Turkey, Culture

Orhan Veli: A people's poet

His Garip Movement marks radical shift to simple language in Turkish poetry

Erdogan Cagatay Zontur   | 14.11.2019
Orhan Veli: A people's poet

ANKARA 

Renowned Turkish poet Orhan Veli was remembered on his 69th death anniversary on Thursday.

He was among the pioneers of the Garip Movement, an era in Turkish literature which marked a radical shift to simple language from traditional Ottoman style.

In a short lifespan of 36 years, he produced an impressive volume of works, including essays, articles and translations besides poetry.

Orhan Veli was born on April 13, 1914 in Istanbul to parents Mehmet Veli and Fatma Nigar.

He went to school in both Istanbul and the capital Ankara.

His interest in literature was evident even when he was a child. He managed to get his first short story published in a magazine called A Child's Worth.

He became friends with Oktay Rifat during his secondary school years and Melih Cevdet Anday a few years later, two poets who founded the Garip Movement with him.

Renowned poet Ahmet Hamdi Tanpinar became his mentor at Istanbul's Galatasaray High School.

Orhan Veli's initial poems had childhood memories, loneliness, hopelessness and country life as underlying themes.

After graduating from high school in 1932, Orhan Veli got admission in the Department of Philosophy at Istanbul University. He simultaneously worked as an assistant teacher at Galatasaray High School.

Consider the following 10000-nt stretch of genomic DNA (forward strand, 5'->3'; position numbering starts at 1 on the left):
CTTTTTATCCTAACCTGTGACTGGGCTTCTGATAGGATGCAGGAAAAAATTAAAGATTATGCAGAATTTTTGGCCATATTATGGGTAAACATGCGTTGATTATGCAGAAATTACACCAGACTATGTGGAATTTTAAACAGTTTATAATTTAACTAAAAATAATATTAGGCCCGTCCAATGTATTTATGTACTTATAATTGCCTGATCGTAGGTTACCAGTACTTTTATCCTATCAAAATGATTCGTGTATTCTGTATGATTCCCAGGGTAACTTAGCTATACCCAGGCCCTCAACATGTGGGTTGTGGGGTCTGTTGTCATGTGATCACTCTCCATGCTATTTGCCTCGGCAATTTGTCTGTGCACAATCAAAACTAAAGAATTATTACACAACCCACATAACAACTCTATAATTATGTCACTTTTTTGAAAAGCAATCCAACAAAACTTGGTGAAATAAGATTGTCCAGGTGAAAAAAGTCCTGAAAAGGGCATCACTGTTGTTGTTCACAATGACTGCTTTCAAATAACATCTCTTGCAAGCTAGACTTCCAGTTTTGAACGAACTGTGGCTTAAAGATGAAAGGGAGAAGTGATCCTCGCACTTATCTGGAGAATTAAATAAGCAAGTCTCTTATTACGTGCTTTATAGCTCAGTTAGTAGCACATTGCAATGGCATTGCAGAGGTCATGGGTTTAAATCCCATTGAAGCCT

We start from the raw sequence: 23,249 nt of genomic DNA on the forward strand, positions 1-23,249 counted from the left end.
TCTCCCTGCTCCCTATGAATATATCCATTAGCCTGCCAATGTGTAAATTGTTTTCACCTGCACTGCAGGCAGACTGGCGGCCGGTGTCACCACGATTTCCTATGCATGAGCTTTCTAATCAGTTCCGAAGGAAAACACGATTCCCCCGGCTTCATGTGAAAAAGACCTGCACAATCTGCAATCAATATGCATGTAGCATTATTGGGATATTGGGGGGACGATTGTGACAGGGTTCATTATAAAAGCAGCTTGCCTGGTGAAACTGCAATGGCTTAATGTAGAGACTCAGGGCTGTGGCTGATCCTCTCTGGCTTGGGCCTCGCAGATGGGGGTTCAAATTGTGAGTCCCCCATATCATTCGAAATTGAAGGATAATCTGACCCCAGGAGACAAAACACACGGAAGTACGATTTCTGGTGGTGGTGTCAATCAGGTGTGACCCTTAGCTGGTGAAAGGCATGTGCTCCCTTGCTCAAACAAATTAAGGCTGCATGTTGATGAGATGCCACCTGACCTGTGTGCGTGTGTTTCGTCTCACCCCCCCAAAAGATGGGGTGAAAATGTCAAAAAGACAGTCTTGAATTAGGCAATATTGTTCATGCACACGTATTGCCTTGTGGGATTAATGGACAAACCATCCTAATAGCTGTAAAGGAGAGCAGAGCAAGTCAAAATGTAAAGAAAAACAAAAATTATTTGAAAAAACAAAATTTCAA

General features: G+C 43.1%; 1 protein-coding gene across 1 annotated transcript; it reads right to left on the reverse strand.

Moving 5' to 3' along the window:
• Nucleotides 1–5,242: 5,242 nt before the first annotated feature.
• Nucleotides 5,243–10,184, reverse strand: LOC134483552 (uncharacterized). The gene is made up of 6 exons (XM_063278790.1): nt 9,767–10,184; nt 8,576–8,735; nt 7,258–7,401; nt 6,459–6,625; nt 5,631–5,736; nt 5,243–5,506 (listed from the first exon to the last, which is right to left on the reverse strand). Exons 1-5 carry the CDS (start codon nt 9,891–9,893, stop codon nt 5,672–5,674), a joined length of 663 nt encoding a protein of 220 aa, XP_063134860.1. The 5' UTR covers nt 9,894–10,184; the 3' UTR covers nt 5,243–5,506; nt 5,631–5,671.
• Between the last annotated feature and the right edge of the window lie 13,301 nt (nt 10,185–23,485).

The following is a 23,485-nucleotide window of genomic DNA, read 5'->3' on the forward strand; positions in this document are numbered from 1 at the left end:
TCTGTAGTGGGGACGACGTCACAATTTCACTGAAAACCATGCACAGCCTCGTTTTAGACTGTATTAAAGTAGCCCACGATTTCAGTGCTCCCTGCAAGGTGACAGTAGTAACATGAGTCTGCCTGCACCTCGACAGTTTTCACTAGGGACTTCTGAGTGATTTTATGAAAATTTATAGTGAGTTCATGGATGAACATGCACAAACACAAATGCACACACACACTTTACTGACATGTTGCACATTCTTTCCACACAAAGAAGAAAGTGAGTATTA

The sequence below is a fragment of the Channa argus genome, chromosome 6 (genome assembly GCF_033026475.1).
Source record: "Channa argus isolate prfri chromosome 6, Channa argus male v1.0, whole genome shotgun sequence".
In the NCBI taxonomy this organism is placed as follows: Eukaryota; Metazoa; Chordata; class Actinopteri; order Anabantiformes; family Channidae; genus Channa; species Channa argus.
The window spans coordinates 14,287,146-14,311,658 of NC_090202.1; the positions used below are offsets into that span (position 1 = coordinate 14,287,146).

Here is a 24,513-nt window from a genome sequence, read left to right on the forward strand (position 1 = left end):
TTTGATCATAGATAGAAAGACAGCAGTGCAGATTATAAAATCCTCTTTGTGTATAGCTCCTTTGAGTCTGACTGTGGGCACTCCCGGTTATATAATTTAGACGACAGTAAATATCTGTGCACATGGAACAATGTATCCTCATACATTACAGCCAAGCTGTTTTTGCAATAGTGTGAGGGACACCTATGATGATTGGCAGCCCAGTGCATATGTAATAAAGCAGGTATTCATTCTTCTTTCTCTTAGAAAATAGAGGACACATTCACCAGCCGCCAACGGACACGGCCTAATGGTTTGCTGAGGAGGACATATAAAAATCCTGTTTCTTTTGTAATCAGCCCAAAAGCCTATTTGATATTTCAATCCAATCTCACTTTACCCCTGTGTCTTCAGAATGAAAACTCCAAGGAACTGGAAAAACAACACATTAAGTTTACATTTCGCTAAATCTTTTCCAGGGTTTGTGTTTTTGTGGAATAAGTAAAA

He dropped out a few years later landing a job at the Ankara Post office where he worked until 1942.

During this time, his work began getting recognition. A prominent literary magazine, Varlik published his poems under the pen name Mehmet Ali Sel.


Birth of Garip Movement

After 1937 a radical shift was seen in his works as he adopted the Garip Movement.

With the simple language he used in poetry, he became a poet for the people.

The first anthology Garip by Orhan Veli, Rifat and Anday was published in 1948, giving rise to their movement.

In its preface, Orhan Veli said: "Poetry is a rhetoric that appeals to the mind, not to the five senses."

Turkish author Sait Faik Abasiyanik once described Orhan Veli as "a poet who was much scrutinized, at times mocked, at times embraced, then again rejected, to be once again acclaimed; who achieved both great fame and notoriety in his time".

He went on to work as a translator at the Education Ministry for two years.

In 1948, he started a magazine Yaprak (Leaf) with like-minded artists and poets. The fortnightly publication was eventually discontinued due to lack of funds.


 Sudden death

On a visit to Ankara, Orhan Veli fell in a pit and suffered a head injury. He returned to Istanbul and fell sick at a friend's house. He was rushed to the hospital where doctors said he died of brain hemorrhage. Rumors are also rife that he was assassinated or poisoned.

His funeral was held on Nov. 17, 1950 in Istanbul.

Mourning his death, poet Neyzen Tevfik said: “A shady branch we all benefited from broke and fell suddenly, its Leaf was buried into the heart of the nature."

Renowned poet Nazim Hikmet said: “I think that Orhan Veli is one of our greatest poets. He died too early, but he will be eternal.”

His friend and poet Bedri Rahmi Eyuboglu said: “We have lost a great poet, a great scholar, a very good friend, a very good person.”

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